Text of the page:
Jimmie Johnson: "Five-Time" has outdone the entire field in some aspects over the past 10 Sprint Cup events. In that time, he has four of the 10 wins and has won three times from the pole, something no other driver has done even once. He also has three starts where he's earned maximum points, which is more than the rest of the field combined. Johnson led more laps at TMS (324) in 2012 -- more than 3.5 times any other driver. After last week's win at Martinsville, Johnson now has 12 multi-win seasons during his career, which ranks behind only Richard Petty (18), Jeff Gordon (14) and Cale Yarborough (13).

PODCAST
Texas Motor Speedway president Eddie Gossage joins Galloway & Company to discuss the NRA sponsorship and who he's picking to win Saturday's Sprint Cup race.

Listen Listen
And don't look for that dominance to end on the 1.5-mile track at TMS. Johnson loves the distance, earning more career wins on 1.5-mile tracks (17 in 113 starts) than any other driver in NASCAR history. Jeff Gordon (16/161) and Tony Stewart (15/133) are on his heels, however.

Dale Earnhardt Jr.: Since the start of the 2012 season, Dale Jr. has really stepped it up. His average finish over his last 40 races has been 10.4 -- more than eight spots better than the 2009-11 seasons (18.8 average finish). And he's very comfortable at TMS, where he earned his first career victory. Earnhardt has four straight top-10 finishes at TMS and five overall since the start of the 2010 Sprint Cup season. For his career, he's got 12 top-10 finishes in 21 races. Not too shabby.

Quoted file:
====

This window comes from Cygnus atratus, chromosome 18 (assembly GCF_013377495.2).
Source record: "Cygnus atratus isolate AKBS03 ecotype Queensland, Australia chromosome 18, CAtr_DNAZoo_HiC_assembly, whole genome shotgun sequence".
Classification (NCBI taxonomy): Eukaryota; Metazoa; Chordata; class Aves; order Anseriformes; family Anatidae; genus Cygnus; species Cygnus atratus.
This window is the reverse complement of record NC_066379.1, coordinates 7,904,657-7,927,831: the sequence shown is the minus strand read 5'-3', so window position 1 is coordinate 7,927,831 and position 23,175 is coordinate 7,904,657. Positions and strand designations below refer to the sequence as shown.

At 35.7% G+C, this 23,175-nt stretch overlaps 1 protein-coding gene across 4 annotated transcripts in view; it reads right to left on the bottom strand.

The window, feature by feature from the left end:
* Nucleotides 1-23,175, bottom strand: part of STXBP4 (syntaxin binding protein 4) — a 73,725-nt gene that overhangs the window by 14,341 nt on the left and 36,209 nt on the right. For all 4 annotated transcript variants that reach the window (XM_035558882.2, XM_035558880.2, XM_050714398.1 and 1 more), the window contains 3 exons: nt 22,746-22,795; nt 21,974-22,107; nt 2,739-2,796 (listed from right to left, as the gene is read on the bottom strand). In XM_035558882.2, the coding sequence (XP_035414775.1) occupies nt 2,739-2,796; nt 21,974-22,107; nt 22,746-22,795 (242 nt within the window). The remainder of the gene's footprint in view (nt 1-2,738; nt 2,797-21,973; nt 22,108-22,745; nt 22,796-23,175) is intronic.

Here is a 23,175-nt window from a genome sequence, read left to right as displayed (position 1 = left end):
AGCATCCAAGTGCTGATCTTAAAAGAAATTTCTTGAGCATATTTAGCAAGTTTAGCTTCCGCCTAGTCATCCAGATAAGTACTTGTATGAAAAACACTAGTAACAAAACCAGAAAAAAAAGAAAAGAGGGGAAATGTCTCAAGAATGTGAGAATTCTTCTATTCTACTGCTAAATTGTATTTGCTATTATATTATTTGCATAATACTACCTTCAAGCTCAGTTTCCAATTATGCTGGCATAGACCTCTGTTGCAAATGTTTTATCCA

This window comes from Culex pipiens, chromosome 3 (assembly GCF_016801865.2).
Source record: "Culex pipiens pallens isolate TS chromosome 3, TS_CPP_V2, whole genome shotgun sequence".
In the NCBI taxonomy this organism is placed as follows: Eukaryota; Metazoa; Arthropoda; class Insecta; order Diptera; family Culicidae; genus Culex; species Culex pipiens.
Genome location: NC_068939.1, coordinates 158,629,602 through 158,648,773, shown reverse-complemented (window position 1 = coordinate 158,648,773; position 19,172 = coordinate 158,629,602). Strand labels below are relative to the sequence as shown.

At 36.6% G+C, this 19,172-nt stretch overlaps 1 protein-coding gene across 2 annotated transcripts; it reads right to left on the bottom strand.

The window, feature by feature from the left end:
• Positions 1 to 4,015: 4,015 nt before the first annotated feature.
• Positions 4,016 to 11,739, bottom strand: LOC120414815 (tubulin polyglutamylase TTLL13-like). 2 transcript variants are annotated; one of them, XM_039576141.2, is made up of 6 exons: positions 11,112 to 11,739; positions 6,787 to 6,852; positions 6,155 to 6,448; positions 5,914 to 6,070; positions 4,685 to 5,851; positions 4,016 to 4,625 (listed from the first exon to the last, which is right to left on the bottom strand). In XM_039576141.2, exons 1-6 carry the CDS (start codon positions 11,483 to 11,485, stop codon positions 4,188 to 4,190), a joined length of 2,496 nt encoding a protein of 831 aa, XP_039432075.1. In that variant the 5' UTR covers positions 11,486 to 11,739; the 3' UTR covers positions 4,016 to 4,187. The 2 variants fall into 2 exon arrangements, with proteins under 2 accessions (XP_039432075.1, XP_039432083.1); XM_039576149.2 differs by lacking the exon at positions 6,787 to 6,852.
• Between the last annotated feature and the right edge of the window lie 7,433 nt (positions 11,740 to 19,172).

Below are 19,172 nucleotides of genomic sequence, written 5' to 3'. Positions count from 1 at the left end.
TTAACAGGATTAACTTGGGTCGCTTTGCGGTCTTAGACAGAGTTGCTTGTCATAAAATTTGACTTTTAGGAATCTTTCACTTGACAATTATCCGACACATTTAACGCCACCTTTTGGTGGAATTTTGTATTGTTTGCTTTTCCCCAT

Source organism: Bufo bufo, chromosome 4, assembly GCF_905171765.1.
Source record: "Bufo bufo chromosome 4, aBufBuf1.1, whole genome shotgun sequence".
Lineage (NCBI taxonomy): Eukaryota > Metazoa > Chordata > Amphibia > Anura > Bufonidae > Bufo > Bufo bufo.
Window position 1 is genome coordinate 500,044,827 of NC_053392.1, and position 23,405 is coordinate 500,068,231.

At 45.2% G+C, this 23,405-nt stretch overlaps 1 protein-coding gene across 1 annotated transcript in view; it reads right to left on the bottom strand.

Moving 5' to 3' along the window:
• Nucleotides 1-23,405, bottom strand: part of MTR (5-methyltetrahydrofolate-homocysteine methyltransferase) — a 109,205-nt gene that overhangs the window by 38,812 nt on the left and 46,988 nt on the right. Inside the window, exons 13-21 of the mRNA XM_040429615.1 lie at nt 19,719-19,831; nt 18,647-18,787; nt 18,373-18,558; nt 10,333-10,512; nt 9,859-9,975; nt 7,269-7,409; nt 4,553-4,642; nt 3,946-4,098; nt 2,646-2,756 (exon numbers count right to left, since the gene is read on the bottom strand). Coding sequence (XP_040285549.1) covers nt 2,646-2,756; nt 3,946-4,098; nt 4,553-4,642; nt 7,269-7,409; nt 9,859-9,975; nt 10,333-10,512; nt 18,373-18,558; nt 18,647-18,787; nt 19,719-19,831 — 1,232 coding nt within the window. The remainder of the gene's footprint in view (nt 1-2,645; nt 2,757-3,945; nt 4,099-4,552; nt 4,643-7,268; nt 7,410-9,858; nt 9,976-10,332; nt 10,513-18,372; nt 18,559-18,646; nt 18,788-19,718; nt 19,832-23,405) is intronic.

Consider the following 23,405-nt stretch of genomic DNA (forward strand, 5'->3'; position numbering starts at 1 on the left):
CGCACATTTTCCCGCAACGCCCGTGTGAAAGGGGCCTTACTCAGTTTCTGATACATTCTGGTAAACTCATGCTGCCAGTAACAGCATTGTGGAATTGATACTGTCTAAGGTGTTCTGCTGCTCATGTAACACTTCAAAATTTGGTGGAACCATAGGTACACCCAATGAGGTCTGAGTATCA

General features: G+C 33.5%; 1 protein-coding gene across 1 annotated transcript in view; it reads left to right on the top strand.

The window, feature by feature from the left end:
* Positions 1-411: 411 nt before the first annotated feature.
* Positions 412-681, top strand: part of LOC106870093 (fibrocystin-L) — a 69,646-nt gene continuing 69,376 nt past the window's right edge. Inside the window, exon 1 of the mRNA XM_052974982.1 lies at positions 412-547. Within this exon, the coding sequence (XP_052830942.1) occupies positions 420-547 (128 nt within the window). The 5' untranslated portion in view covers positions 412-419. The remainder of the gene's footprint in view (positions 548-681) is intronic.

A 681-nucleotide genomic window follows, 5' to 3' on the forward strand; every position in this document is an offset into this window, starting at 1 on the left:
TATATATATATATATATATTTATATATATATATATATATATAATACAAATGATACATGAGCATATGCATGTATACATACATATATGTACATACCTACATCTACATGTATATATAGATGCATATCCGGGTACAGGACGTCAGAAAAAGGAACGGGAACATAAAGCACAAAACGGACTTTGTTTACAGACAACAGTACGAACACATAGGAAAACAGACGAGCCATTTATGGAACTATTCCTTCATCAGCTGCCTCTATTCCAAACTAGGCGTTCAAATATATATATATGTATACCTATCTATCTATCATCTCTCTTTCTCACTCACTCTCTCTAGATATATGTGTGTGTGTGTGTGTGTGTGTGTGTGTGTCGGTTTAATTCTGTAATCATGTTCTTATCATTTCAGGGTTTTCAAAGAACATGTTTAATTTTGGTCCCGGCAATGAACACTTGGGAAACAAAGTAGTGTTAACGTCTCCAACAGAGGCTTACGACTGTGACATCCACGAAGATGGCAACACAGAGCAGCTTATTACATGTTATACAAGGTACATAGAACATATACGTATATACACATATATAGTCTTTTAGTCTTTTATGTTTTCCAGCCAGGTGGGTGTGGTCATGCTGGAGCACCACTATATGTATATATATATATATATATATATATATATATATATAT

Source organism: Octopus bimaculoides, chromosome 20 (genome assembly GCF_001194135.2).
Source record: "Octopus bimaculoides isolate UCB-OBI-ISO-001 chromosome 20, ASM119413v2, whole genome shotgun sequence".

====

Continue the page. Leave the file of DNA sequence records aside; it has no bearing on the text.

Roush Fenway Racing (Greg Biffle, Carl Edwards): RFR is no stranger when it comes to Victory Lane at Texas Motor Speedway. The team has nine Cup wins at TMS, more than double the next-best effort (4, by Hendrick Motorsports drivers). Greg Biffle, who won the spring race in 2012, and Carl Edwards will again be behind the wheel in Jack Roush cars on Saturday night, so keep an eye on them. In the last five races here (spanning 18 starts), RFR drivers have two wins, 11 top-5 finishes and 15 top 10s. They've also led 38.7 percent of laps run at TMS.

Edwards is the winningest Cup driver at TMS, having fired the pistols three times in Victory Lane. He also has three top-10 finishes in his last four starts here, with an average finish of 7.3. Biffle, meanwhile, has one win and hasn't finished outside the top 10 in his last nine races at TMS -- an average finish of 5.7. That includes six top-5s.